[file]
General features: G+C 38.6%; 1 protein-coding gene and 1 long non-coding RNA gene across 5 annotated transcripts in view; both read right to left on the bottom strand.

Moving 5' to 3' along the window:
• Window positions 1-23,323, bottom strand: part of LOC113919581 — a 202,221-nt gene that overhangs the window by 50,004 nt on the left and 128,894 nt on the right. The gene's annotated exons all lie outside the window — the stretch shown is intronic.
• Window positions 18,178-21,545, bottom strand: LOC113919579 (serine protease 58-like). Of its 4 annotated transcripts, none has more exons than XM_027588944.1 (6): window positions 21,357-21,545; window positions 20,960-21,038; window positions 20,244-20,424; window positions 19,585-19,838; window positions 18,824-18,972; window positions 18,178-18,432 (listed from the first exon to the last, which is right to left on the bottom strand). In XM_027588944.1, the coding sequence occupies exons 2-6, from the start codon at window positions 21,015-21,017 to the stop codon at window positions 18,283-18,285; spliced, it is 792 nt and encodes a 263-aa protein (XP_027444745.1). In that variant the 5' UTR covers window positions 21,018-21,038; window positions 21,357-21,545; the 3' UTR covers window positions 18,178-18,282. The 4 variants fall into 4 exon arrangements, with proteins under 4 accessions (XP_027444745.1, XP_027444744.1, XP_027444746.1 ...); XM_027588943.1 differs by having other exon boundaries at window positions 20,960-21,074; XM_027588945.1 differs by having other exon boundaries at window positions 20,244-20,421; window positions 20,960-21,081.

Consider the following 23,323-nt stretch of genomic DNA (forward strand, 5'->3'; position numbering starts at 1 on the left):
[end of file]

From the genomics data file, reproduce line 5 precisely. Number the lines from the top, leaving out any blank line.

Consider the following 23,323-nt stretch of genomic DNA (forward strand, 5'->3'; position numbering starts at 1 on the left):